According to the U.S. Bureau of Labor Statistics (BLS), more employers now prefer to hire preschool teachers who have completed certificate or associate's degree programs (www.bls.gov). Many community colleges offer 1-year certificate programs and 2-year associate's degree programs that prepare individuals to sit for state licensing examinations; however, professional associations also offer fast-track credentialing programs. In addition to certificate and associate degree programs, there are also 4-year bachelor's degree programs available, and there are opportunities to take online courses for any of these programs. Early childhood education programs emphasize the incorporation of play with learning in order to hone children's motor skills and emotional, social and language development.
Child Development Associate (CDA) Credential Program
The Council for Professional Recognition provides the official CDA credential. Upon completion, graduates may use the CDA professional designation and apply these credits towards future certificate or associate's degree programs. This program provides accelerated training for preschool and childcare professionals. Students gain this designation by completing several courses in early childhood education, including:
- Early childhood education foundations
- Infant toddler growth and development
Early Childhood Education Certificate Program
Certificate programs for preschool teachers offer courses in curriculum planning, childhood development and early childhood education principles. Students also learn about observation and assessment methods, daycare recordkeeping, preschool administration and health diseases. Some other course topics might include:
- Issues in education
- Child development
- Child, family and society
- Language development in young children
- Children's literature
Associate's Degree in Early Childhood Education
These programs teach students how to use games, music, books and crafts to increase letter and number recognition and build phonemic awareness. Students are expected to complete foundational courses in English, history, mathematics, biology and psychology in addition to core classes. Early childhood education courses include:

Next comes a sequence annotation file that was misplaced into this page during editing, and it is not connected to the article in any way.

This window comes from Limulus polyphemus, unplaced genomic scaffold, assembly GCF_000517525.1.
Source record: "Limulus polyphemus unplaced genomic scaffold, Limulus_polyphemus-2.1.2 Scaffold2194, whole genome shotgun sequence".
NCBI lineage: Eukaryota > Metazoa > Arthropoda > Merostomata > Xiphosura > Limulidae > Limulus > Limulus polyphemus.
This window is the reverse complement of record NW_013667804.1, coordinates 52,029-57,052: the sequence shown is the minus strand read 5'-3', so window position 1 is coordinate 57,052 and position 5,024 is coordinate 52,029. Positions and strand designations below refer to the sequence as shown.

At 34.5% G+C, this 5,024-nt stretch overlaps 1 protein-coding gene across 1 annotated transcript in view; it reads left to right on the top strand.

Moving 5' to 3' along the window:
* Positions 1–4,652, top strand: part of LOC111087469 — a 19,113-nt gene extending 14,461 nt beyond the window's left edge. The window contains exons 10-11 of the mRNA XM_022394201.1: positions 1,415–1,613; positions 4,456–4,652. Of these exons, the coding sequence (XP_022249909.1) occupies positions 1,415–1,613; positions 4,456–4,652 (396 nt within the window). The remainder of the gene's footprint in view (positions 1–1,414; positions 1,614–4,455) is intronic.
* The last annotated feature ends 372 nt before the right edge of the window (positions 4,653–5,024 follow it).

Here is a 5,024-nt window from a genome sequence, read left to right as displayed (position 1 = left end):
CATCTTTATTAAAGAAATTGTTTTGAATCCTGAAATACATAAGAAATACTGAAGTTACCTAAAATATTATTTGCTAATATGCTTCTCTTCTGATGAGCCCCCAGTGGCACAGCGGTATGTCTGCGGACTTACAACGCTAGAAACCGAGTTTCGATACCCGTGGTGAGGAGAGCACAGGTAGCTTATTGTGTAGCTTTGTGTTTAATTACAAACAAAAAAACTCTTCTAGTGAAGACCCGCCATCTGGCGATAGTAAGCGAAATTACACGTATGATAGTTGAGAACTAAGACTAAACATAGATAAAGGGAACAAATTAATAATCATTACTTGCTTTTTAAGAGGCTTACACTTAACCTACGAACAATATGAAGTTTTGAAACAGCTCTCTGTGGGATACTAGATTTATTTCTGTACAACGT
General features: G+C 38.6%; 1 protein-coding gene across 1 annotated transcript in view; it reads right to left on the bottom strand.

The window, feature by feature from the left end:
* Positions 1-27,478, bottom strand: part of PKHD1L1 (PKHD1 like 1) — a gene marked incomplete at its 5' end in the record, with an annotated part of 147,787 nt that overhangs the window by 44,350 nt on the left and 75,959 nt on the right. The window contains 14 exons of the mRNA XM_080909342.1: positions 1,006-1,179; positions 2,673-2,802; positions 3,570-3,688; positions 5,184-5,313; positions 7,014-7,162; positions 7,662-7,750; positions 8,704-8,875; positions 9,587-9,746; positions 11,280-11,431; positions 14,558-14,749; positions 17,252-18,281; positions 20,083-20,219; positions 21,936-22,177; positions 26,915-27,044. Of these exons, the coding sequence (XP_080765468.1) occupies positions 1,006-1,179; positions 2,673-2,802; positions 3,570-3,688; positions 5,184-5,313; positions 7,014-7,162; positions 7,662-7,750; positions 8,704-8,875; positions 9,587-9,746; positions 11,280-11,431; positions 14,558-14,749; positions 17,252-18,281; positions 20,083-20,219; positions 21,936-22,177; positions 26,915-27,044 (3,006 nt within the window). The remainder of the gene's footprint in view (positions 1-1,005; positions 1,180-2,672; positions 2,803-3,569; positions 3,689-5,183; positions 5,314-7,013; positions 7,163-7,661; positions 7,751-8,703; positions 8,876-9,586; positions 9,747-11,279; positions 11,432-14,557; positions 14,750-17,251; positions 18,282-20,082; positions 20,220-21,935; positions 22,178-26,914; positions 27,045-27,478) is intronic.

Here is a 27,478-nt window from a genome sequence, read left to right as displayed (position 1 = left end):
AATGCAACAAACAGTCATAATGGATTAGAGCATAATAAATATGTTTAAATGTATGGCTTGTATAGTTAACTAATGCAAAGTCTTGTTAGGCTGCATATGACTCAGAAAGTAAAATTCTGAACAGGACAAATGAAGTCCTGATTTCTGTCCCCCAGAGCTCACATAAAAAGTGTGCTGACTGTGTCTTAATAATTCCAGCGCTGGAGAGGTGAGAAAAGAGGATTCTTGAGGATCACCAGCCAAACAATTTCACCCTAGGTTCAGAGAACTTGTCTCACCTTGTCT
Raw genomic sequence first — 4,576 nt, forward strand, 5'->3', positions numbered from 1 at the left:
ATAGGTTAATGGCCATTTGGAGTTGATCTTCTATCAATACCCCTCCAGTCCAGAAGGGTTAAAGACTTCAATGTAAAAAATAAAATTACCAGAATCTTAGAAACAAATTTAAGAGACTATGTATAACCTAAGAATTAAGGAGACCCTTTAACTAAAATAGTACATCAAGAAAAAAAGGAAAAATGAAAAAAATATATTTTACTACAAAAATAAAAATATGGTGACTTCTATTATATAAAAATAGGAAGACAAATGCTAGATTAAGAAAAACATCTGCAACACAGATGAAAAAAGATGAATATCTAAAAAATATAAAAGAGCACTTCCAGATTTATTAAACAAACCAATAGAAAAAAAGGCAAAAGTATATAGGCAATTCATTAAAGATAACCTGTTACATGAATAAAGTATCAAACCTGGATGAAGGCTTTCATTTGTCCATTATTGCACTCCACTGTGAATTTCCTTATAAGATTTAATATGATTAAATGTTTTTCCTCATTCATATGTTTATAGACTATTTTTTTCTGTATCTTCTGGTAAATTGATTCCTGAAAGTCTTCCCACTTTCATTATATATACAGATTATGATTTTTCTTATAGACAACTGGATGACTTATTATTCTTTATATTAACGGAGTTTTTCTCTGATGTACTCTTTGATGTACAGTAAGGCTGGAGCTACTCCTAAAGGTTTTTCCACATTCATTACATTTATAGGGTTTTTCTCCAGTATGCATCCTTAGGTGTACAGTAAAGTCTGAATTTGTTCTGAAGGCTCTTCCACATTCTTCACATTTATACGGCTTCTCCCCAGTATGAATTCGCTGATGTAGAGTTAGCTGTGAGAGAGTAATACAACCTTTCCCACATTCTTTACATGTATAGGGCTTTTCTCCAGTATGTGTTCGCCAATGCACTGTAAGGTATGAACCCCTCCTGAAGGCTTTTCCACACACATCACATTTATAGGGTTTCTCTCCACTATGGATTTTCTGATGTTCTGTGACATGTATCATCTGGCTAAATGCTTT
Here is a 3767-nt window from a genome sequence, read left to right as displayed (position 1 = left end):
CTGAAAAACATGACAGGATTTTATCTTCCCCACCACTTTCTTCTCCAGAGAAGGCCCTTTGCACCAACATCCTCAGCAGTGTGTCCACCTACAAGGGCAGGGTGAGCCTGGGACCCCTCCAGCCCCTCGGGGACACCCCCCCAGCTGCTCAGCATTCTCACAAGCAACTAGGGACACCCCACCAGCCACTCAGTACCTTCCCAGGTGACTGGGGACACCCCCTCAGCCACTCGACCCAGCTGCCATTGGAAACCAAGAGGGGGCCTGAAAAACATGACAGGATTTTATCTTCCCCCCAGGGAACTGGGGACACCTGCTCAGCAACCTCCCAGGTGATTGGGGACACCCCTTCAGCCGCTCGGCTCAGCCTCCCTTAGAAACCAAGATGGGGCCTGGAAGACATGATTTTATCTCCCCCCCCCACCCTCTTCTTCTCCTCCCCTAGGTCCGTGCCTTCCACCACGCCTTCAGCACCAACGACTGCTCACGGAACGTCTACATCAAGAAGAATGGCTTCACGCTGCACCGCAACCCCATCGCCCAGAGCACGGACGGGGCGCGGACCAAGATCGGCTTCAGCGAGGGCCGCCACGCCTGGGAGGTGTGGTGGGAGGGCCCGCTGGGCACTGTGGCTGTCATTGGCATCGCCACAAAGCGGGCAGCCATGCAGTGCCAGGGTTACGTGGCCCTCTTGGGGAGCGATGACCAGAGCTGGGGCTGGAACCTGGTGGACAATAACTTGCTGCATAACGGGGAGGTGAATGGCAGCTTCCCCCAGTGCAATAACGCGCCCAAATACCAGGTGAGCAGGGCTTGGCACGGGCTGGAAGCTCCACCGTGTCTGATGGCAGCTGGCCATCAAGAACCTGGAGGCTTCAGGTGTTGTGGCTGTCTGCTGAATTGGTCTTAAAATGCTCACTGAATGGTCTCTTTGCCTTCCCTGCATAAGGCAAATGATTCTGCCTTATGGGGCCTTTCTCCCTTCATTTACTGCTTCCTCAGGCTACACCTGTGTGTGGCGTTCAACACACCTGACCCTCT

- Children's literature
- Child care administration
- Observation and assessment
- Language development
- Special needs instruction
Find schools that offer these popular programs
- Teacher Education, Multiple Levels
- Teaching, Adults
- Teaching, Elementary
- Teaching, High School
- Teaching, Junior High
- Teaching, Kindergarten and Preschool
- Teaching, Waldorf and Steiner Education
- Teaching, Young Children
Bachelor's Degree in Early Childhood Education
A bachelor's degree program not only prepares students to teach preschool, but also may provide the opportunity for graduates to pursue state licensure necessary to teach kindergarten through early primary grades. General education requirements are included in the curriculum. Bachelor's degree programs for preschool teachers include courses in:
- College writing
- Human growth and development
- Curriculum methods
- Childhood literacy
- Early childhood screening techniques
Popular Career Options
Certificate program graduates may find work as teaching aides and assistant preschool teachers for Head Start, daycare centers and nursery schools.
Associate's degree graduates find employment as teachers at daycare centers, preschools and Head Start programs. Many may also be qualified to serve as directors for daycare or preschool centers.
Bachelor's degree programs prepare students to work in public and private schools educating children from pre-school to elementary school age.
Employment Outlook and Salary Information
Preschool teachers, as of May 2015, make an average salary of $32,500 per year, according to the BLS. The BLS also states that from 2014 to 2024, the employment for these teachers is expected to grow 7%, which is as fast as the average.
Continuing Education Information
Each state has its own licensing requirements for early childhood educators. Some require preschool teachers to have high school diplomas and CDA credentials, while others demand completion of formal degree programs. Licensure is awarded through each state's education department. The National Council for Accreditation of Teacher Education offers national certification. Individuals interested in becoming preschool teachers should verify their state's licensing guidelines when choosing an educational program.
Preschool teachers may also be required to seek first aid and cardiopulmonary resuscitation (CPR) certifications prior to employment. The BLS reports state laws require preschools to have at least one certified CPR and first aid instructor on staff at all times.
Those seeking a career as a preschool teacher can pursue programs ranging from the certificate level to the bachelor level. Students can also obtain state and national certification as part of their continuing education efforts.